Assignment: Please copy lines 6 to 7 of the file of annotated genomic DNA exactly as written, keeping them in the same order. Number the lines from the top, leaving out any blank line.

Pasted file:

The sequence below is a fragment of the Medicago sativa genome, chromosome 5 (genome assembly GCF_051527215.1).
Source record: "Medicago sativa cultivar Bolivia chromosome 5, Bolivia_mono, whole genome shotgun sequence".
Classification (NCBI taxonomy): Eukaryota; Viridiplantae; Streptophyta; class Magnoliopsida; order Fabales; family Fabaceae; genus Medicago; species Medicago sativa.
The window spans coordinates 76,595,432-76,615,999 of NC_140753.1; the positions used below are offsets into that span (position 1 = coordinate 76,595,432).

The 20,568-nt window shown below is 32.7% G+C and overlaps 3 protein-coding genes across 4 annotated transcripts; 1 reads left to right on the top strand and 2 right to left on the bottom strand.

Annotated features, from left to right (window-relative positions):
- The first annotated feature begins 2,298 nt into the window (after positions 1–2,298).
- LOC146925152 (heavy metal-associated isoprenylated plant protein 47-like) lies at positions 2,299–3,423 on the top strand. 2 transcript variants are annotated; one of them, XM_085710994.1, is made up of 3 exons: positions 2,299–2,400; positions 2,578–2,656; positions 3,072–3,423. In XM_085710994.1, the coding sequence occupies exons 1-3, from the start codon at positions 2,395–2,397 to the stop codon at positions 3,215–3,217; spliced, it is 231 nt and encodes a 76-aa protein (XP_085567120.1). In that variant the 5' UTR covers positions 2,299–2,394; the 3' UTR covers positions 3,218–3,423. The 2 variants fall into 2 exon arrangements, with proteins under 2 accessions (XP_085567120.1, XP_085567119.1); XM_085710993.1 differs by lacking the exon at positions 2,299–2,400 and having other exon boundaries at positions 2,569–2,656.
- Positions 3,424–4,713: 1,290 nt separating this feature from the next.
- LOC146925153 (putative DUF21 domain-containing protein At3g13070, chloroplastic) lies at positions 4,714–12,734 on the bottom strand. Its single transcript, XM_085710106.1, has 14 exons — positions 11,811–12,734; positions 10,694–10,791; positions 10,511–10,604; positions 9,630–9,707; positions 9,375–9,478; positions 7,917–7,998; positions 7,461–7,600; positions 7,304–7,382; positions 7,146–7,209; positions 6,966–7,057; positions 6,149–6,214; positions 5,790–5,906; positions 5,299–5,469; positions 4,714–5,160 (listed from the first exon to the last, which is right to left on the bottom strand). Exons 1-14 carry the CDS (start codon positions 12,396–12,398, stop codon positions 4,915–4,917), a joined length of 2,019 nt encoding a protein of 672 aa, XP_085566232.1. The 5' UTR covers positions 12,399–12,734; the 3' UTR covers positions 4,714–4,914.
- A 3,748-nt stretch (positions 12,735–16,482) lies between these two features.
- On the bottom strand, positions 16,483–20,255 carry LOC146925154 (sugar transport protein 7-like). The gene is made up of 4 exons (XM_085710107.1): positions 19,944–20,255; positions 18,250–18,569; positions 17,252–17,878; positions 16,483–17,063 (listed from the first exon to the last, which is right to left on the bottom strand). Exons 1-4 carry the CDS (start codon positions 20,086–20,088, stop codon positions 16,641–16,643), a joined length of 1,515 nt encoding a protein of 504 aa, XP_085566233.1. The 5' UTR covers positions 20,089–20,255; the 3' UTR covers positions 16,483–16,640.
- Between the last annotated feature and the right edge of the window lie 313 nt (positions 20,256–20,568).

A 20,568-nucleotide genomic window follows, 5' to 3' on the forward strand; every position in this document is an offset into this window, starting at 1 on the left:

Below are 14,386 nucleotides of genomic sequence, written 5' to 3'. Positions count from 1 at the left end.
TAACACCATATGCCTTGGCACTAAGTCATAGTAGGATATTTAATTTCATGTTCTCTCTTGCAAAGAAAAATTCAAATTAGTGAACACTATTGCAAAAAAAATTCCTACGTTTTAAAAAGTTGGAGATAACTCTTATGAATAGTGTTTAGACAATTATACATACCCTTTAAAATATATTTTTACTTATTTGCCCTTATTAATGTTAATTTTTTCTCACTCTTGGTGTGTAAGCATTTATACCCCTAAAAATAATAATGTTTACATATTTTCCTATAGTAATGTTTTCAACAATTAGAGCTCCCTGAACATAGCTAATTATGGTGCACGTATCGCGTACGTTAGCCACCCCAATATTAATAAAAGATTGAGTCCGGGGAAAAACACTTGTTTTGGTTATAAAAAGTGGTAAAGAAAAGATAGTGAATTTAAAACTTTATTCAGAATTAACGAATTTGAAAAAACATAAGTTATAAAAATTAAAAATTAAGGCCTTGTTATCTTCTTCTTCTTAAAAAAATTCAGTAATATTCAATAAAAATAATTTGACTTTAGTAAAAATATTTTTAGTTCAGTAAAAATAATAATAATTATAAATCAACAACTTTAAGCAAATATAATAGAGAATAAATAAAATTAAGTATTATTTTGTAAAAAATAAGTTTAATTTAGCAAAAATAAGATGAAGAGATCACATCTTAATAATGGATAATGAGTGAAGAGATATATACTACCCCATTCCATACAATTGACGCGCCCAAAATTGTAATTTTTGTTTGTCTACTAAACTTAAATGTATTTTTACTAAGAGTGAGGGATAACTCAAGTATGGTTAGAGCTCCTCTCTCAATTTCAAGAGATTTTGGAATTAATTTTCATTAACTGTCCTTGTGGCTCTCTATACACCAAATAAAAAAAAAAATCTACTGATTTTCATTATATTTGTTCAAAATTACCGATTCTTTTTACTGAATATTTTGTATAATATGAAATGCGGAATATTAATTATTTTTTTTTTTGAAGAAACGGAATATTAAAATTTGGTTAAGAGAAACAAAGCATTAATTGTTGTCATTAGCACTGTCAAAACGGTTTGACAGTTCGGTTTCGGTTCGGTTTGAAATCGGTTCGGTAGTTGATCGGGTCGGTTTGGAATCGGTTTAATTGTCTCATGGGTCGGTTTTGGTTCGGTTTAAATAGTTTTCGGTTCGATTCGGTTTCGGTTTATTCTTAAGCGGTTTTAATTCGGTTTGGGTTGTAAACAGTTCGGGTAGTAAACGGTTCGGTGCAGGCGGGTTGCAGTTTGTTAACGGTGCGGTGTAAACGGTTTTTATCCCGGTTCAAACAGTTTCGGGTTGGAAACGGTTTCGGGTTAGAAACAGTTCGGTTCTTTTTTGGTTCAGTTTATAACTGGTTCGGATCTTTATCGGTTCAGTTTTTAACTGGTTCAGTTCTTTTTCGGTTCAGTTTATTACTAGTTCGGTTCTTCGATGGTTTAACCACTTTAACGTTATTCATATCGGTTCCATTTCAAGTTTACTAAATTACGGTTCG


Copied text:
Annotated features, from left to right (window-relative positions):
- The first annotated feature begins 2,298 nt into the window (after positions 1–2,298).